I collpased in a heap at around 10.30pm, switched on the TV and discovered only horror films, which I hate.

 

Easter Sunday had to be better; and it was.

 

I grabbed an extra "freebie" egg and gave it young John, who had helped with the repairs to the organ.

 

So a belated Happy Easter to everyone, from a slightly exhausted organist.

 

MM

 

 

I know the feeling! Having returned from the Midlands last night (see post on 'Organists and Steam') I had a service to play for at 10.30, in which all went well until the folder containing the settings (we were using 'Lillis') flicked a page to 'Inwood' when I wasn't looking, (that's my excuse) with the result that the intro was wrong! The choir spared me by picking up and singing along anyway. Then Revd Father handed out the cream eggs, but missed me, so I went home the sadder!

 

CP

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Back now after a rather long day with 3 services and countless alleluias (as well as a decent amount of alcohol consumed - at lunch and after Evensong).

 

Its always a big ask for us doing fully sung services at 6am, 10am and 6.30pm - discussion in the pub tonight considered whether a full Choral Evensong is a good idea in this context. That said, Brewer in D and Stanford Ye Choirs held together fairly well (and with only 14 singers) and to pick up the Bairstow Psalm 114 setting only in the pre-service rehearsal after 12 months and for it to work was fairly impressive. I was lazy with my practice so did 'the Widor' for the evening - a bit sloppy in places but everyone (well, the 25 or so present) seemed to enjoy it. I did the Mushel Toccata this morning (for the first time) which was better and gave me a chance to use the Zimbelstern. It seemed to be well-received.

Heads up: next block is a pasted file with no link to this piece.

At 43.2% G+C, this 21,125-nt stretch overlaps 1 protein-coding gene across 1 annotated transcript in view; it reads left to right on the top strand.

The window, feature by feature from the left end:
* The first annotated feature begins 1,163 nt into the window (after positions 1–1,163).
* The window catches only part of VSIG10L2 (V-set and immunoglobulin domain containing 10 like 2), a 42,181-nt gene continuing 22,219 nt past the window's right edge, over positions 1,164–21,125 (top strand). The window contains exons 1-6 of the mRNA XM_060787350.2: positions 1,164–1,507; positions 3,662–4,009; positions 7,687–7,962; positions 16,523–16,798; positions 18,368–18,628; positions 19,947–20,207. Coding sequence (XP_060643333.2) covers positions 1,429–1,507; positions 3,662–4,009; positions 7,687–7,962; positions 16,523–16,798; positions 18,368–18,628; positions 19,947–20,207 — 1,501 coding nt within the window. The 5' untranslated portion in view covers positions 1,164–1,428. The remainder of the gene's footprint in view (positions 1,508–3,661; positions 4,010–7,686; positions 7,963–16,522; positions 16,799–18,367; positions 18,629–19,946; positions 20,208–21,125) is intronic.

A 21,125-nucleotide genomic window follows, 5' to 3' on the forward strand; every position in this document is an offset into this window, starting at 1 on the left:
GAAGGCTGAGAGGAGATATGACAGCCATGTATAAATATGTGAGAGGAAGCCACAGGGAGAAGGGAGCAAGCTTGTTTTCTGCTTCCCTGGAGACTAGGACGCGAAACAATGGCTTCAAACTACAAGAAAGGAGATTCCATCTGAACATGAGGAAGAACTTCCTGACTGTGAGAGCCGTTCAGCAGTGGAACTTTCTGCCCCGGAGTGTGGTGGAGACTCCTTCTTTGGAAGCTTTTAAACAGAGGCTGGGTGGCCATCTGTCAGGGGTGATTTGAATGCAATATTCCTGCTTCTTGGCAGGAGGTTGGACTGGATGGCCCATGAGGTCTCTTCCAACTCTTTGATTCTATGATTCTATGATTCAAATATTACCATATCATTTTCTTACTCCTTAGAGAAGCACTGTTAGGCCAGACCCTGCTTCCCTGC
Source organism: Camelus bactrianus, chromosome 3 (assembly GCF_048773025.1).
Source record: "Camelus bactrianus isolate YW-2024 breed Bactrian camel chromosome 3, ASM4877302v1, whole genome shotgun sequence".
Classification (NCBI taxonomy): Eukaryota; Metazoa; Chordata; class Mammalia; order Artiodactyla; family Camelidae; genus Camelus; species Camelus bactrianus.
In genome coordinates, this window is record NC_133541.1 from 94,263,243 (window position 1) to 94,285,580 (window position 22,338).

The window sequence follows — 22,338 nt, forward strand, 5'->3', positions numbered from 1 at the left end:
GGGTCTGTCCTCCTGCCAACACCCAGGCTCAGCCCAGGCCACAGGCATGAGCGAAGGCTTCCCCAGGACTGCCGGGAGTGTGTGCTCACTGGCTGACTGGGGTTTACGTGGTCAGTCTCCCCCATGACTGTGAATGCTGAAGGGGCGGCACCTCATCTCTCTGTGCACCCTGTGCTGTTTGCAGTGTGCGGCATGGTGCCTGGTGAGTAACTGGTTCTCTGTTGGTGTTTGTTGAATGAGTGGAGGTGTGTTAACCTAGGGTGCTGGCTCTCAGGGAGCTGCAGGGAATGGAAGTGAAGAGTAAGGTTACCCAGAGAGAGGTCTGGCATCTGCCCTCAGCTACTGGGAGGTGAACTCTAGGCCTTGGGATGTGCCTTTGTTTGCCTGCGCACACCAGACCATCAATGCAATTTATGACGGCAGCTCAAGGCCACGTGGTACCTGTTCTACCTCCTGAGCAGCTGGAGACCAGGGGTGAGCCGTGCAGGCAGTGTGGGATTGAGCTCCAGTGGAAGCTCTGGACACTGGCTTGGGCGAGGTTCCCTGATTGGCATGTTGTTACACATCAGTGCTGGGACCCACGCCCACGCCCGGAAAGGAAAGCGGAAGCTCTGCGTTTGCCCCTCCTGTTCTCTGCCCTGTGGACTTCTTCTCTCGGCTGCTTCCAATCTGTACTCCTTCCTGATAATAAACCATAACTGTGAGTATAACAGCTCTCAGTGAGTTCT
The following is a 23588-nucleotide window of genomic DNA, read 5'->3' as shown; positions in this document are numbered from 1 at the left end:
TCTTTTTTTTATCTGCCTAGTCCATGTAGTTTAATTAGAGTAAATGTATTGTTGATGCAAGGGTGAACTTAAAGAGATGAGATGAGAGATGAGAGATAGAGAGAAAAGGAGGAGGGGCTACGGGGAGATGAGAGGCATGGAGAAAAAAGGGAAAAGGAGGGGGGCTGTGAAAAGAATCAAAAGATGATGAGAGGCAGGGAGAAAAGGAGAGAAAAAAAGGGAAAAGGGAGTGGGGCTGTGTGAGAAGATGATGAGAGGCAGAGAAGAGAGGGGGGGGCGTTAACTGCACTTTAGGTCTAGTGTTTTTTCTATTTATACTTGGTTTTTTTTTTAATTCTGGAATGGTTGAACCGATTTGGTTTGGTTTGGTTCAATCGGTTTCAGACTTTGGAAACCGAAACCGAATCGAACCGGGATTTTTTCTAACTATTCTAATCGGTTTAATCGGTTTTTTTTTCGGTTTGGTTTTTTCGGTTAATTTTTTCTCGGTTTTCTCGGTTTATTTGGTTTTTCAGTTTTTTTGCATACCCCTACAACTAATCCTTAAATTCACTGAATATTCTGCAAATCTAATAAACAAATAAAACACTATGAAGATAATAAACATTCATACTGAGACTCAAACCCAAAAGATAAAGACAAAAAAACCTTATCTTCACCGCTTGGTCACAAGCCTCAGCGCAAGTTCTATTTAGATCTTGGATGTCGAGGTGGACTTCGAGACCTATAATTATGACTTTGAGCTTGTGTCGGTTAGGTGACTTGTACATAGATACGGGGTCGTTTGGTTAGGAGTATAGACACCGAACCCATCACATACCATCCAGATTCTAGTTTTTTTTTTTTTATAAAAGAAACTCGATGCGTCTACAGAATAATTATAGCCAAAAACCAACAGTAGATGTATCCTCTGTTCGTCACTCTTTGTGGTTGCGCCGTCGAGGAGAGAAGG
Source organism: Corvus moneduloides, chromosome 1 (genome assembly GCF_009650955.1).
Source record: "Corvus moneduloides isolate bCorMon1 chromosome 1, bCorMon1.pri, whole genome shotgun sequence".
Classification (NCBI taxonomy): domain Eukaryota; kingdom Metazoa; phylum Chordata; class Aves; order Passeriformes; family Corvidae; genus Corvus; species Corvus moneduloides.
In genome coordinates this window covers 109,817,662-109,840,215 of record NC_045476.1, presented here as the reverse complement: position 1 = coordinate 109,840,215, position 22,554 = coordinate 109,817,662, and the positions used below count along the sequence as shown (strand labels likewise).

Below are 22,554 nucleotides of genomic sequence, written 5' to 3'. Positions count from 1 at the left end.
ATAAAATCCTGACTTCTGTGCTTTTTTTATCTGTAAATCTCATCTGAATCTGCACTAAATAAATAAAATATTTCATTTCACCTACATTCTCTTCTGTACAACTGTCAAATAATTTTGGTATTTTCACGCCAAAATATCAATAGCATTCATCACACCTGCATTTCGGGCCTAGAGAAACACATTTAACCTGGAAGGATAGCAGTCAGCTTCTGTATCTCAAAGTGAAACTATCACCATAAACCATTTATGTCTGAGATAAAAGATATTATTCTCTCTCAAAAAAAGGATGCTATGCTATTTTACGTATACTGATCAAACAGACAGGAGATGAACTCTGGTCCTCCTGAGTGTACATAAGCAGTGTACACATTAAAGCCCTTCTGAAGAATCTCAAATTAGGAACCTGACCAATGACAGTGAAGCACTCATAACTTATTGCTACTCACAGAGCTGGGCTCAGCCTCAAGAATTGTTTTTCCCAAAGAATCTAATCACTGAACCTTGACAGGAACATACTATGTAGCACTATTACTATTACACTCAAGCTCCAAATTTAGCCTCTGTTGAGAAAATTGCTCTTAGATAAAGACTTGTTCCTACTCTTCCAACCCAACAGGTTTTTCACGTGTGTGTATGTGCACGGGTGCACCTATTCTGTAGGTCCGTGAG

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====================

 

 

I collpased in a heap at around 10.30pm, switched on the TV and discovered only horror films, which I hate.

 

We finished at 11.00pm (late start to ensure darkness) so collapsed at about 11.40 after driving home. Mercifully, Easter am Mass was an hour later than usual.

 

M

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I am totally zonked out after Easter Day! Simple Sung Eucharist with the choir at 6:00am (I am not a morning person!) - Merbecke, 'This joyful Eastertide' and the Widor Toccata. Big breakfast at the home of two of the choir members. 9:15am Sung Eucharist, congregational with simple setting (Malcolm Archer) of the 'modern' liturgy, Choveaux's Introduction and Toccata on 'Lasst uns erfreuen'. 11:00am Choral Eucharist (with baptism), Haydn's Little Organ Mass, Hallelujah Chorus, Easter Anthems, Willan's 'Rise up, my love' and Gigout's Grand Choeur Dialogue. Choral Evensong at 6:30 - Responses Me in C, Caustun's Service, Batten's 'O sing joyfully', Mulet Carillon Sortie.

 

It was fun, but that early start is a killer!